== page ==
The UK needs to demonstrate its added value to the United Nations and adopt a principled and values-driven foreign policy if it is to maintain its current influence after it leaves the EU, according to a report released today by UNA-UK.
The report – Global Britain in the United Nations – is the outcome of research by academics from the Universities of Southampton, Manchester and Leeds on behalf of the United Nations Association, funded by the British Academy.
The researchers interviewed 29 participants, including UN diplomats, UK officials and individuals from non-governmental organisations. They found that the UK faces “considerable challenges in maintaining its current level of influence once it has exited the EU.”
Interviewees said that if it were not for the UK’s continued commitment to spending 0.7% of Gross National Income on Official Development Assistance, the UK’s reputation “would be in sort of free fall territory”. Nevertheless “the decline in UK influence [in New York] is palpable. It’s partly Brexit, but not only.”
The report suggests that the impact of Brexit can be offset and the UK’s influence maintained if the UK invests in multilateralism and provides clear principled, values-driven leadership.
More crucially, the researchers, including Dr Samuel Jarvis, Teaching Fellow in International Relations at the University of Southampton, note that “Brexit will have an impact on the UK’s standing at the United Nations. British diplomats will perform strongly but they will lose political capital because they are less able to align their campaigns in the Security Council and the General Assembly with the influence of their colleagues in Brussels.”
The UK’s current record in the UN is mixed: it “takes a strong role in drafting resolutions and agenda-setting and is generally seen as a skilled negotiator” in the UN Security Council, but “we have very little influence on the General Assembly”.
“The direct policy implications of a new Global Britain strategy remain unclear, particularly in terms of how it might differ from the UK’s current strategy as a member of the EU,” said Dr Jarvis. “The UK has therefore struggled to convince external actors of either its purpose and meaning or its impact on directing UK foreign policy moving forward. As a result, the Foreign Office will need to consider the value of the ‘Global Britain’ phrase in more detail, beyond its rhetorical use to a domestic audience.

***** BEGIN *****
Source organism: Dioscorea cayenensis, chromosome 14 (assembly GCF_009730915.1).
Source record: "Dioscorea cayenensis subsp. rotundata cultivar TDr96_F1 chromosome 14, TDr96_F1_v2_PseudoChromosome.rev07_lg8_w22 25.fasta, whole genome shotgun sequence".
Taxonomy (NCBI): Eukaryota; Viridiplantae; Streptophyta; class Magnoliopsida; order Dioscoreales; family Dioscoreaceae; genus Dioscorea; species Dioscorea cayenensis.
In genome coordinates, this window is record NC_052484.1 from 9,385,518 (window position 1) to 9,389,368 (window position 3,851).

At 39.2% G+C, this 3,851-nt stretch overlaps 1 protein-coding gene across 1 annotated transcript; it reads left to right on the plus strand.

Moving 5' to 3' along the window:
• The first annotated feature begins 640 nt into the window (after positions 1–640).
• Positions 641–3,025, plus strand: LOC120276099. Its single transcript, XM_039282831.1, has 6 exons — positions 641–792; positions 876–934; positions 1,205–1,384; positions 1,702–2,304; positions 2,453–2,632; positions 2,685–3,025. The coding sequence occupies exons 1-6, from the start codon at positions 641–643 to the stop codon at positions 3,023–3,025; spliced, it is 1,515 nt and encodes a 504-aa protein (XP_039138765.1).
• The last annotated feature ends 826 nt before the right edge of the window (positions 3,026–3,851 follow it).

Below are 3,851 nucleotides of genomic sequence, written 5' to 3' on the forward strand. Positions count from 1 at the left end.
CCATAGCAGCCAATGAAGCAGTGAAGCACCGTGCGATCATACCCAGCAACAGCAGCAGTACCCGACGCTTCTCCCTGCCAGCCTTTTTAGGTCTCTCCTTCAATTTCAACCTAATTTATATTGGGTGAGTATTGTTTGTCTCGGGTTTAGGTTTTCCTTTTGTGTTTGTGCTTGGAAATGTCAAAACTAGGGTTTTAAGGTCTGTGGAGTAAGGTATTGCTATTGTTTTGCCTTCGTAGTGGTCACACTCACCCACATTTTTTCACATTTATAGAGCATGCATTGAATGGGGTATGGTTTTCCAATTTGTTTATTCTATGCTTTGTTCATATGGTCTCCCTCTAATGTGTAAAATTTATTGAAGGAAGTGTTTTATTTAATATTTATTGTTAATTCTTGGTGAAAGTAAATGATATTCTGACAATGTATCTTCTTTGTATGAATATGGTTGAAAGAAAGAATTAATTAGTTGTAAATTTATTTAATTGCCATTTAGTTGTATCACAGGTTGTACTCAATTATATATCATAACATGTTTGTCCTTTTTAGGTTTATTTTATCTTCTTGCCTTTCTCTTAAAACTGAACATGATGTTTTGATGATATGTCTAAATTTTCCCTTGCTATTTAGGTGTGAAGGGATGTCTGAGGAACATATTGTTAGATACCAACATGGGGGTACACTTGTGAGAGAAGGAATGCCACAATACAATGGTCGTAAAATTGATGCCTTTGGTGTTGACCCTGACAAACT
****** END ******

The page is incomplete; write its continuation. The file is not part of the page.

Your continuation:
“At the United Nations, diplomats from outside the UK were sceptical of the UK’s promotion of ‘Global Britain’, viewing it more as a domestic-focused slogan,” Dr Jarvis continued. “The UK’s loss on the International Court of Justice election highlights the significant challenge the UK faces in maintaining influence during a period of growing push back against the permanent members in the UN.
“The UK’s decision on Brexit further exacerbates the difficulties of funding and supporting key peace operations mandated by UK leadership at the Security Council,” he concluded.
If Britain wants to maintain its status within the UN, the researchers recommend:
- Specific policy ideas and resources from London, demonstrating the value of the UK in international forums.
One such opportunity is presented by Secretary General António Guterres’ call for a “quantum leap in collective action” on peace operations, including leadership in New York on the implementation of protection of civilian mandates.
This could also provide one means of following through on Foreign Secretary Jeremy Hunt’s commitment to “do more within our budget on atrocity prevention”;
- Addressing gaps in diplomatic capacity at the General Assembly, which will develop as the UK is no longer able to rely on EU for burden sharing and support;
- Maintaining resolutely the UK’s 0.7% commitment to foreign aid – a major source of soft power and influence.
Lead author of the report, Dr Jess Gifkins from the University of Manchester, said: “Our project shows that the impacts of Brexit go beyond the UK and the EU to the UN where the UK’s reputation is tarnished and its capacity for influence is weakened.”
Professor Jason Ralph, from the University of Leeds, who led the research project, added: “Our report shows there is widespread confusion about what ‘Global Britain’ means, and doubts about the UK’s capacity to deliver the resources to back up its diplomatic leadership.”
Angie Pankhania, Deputy Director of UNA-UK, said: “This report provides an evidence base for what we have long argued. It is absolutely possible for the UK to “be an influential player” in international forums such as the United Nations. But it requires a principled and consistent approach. The UK cannot cherry-pick its favourite bits of multilateralism, it must invest in the health of the system as a whole”.
Professor Ash Amin, Foreign Secretary of the British Academy, said: “The range of engagement the researchers have been able to enjoy with current and former diplomats in particular gives a well-rounded, expert view of the UK’s current and future capabilities and strategies at the UN and how the idea of Global Britain post-Brexit is being received – it shows there is much work to be done whilst highlighting the esteem in which the UK’s Mission to the UN is held by a range of interlocutors.”